In 1969, a year after Richard Nixon won the presidency, Kevin Phillips, an aide to Attorney General John Mitchell, published a book entitled The Emerging Republican Majority. The apparent confirmation of its thesis in 1972 -- not to mention Phillips's proximity to the administration -- eventually landed it on the best-seller lists.
Like other books of its kind, however, it was cited more often than it was read, and its actual thesis has been clouded by its notoriety. Phillips did not argue that Republicans had already created a majority -- in fact, when he wrote his book, Democrats still controlled both houses of Congress, plus the majority of statehouses. What he argued was that the era of "New Deal Democratic hegemony" was over. Phillips predicted that a new Republican majority would eventually emerge out of popular disillusionment with big government programs and the collapse of the Democratic coalition -- a collapse the 1968 candidacy of Alabama governor George Wallace had foreshadowed. And a Republican majority finally did emerge in 1980, but only after the GOP had rebounded from the Watergate scandal.
Our view is that we are at a similar juncture -- but one that will yield the opposite result. We believe that the Republican era Phillips presciently perceived in 1969 is now over. We are witnessing the "end of Republican hegemony." The first signs appeared in the early 1990s -- not merely in Bill Clinton's victory in 1992, but in H. Ross Perot's third-party candidacy and the rise of new kinds of independent voters. The Republican takeover of Congress in November 1994 seemed to show that Clinton's win and Perot's strong showing were flukes. Indeed, many confidently predicted that 1994 heralded the beginning of still another conservative realignment. But the 1994 Republican wins turned out, in retrospect, to be the same kind of false dawn that the Democrats had experienced twenty years earlier because of Watergate.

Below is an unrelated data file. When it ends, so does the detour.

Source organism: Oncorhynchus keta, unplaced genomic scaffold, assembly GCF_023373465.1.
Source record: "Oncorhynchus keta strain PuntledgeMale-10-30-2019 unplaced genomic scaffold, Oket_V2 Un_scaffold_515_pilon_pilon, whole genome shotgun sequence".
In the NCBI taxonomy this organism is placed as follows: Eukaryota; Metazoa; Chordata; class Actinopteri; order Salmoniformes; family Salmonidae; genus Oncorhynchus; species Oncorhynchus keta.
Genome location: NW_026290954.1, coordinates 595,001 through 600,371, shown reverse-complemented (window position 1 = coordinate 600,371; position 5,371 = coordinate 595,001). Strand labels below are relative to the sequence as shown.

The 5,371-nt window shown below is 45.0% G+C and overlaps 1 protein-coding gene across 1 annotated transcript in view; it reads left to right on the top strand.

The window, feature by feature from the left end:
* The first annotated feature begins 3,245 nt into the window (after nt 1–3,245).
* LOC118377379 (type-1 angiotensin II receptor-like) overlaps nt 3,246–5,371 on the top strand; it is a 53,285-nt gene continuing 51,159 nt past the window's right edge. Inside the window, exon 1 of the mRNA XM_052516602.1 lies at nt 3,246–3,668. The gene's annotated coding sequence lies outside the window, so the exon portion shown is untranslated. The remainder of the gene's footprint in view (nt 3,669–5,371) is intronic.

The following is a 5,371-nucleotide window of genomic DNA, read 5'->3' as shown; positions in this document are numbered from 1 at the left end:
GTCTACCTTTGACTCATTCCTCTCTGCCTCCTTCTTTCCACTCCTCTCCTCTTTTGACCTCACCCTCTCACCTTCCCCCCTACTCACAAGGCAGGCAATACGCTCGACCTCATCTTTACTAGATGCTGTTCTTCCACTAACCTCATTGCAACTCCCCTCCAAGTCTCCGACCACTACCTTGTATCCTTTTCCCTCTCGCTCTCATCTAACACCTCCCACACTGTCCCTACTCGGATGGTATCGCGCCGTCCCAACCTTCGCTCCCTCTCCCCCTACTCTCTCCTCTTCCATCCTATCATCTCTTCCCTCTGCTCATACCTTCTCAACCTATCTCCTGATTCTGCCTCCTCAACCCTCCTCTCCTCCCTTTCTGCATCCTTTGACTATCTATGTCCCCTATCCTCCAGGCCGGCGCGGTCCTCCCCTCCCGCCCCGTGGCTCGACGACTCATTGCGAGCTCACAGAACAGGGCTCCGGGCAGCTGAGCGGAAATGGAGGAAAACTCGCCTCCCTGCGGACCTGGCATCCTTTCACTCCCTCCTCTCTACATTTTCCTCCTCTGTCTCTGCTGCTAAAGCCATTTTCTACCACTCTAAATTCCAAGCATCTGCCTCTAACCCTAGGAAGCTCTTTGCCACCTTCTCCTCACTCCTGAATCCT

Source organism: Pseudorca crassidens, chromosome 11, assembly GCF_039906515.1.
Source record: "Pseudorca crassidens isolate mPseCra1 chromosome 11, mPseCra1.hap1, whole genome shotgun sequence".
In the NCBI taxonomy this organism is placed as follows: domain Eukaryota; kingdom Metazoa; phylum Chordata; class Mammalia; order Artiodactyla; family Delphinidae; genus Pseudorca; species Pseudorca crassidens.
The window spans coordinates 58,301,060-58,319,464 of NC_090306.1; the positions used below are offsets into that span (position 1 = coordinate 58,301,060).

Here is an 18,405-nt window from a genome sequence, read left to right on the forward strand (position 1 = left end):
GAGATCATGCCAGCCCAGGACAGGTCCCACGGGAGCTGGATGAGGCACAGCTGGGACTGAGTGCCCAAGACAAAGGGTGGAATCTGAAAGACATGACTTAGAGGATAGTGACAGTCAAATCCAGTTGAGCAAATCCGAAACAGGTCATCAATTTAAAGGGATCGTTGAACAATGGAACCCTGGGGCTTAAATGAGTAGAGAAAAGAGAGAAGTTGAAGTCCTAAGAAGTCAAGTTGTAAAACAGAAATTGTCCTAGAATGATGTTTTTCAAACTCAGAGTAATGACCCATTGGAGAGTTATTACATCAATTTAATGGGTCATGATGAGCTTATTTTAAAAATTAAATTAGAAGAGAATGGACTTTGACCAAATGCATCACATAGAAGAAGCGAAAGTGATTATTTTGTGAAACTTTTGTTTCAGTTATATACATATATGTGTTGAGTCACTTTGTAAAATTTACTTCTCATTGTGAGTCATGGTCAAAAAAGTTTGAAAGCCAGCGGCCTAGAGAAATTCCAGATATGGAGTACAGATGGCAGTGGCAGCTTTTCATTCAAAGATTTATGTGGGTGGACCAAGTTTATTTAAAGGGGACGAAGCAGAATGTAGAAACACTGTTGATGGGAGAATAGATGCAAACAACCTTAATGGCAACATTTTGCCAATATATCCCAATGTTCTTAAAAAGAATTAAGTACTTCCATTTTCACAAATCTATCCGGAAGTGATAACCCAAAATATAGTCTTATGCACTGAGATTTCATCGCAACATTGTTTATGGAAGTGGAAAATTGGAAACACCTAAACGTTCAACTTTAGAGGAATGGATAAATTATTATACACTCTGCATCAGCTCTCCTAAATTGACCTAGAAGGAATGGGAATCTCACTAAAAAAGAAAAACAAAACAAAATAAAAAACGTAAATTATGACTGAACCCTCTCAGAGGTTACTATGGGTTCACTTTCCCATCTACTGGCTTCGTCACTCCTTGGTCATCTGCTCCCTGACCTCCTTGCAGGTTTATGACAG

Ever since 1994, Republicans have lost ground in Congress and in the country. Like the Democrats of the 1970s, they have also begun to suffer serious divisions within their ranks -- from Pat Buchanan on the right to John McCain and Jim Jeffords on the left. Bush's aggressive prosecution of the war against the terrorists in the fall of 2001 lifted him in public esteem and may have delayed a Republican collapse in 2002. But once the clouds of war lift, and Americans cease to focus on threats to their national security, Republicans are likely to continue their slide, and the movement toward a Democratic majority is likely to resume.
The Republican majority that Phillips foresaw represented a "realignment" of American politics. A realignment entails a shift in the political coalitions that dominate American politics and in the worldview through which citizens interpret events and make political judgments. Realignments happened before in 1860-64, 1896, and 1932-36. These past realignments followed or took place during cataclysmic events -- the conflict over slavery and the Civil War, the depression of the 1890s, and the Great Depression of the 1930s -- that polarized the country along either regional or class lines. No similar cataclysm has shaken the political system since then, and as a result, realignments have occurred more gradually, with the fall of a prior majority and the rise of a new one separated by a decade-long transition period. It took from 1968 to 1980 for the New Deal majority to collapse and for a new conservative Republican majority to be born; and it is taking from 1992 until sometime in this decade for the conservative Republican majority to disintegrate and for a new Democratic majority to emerge.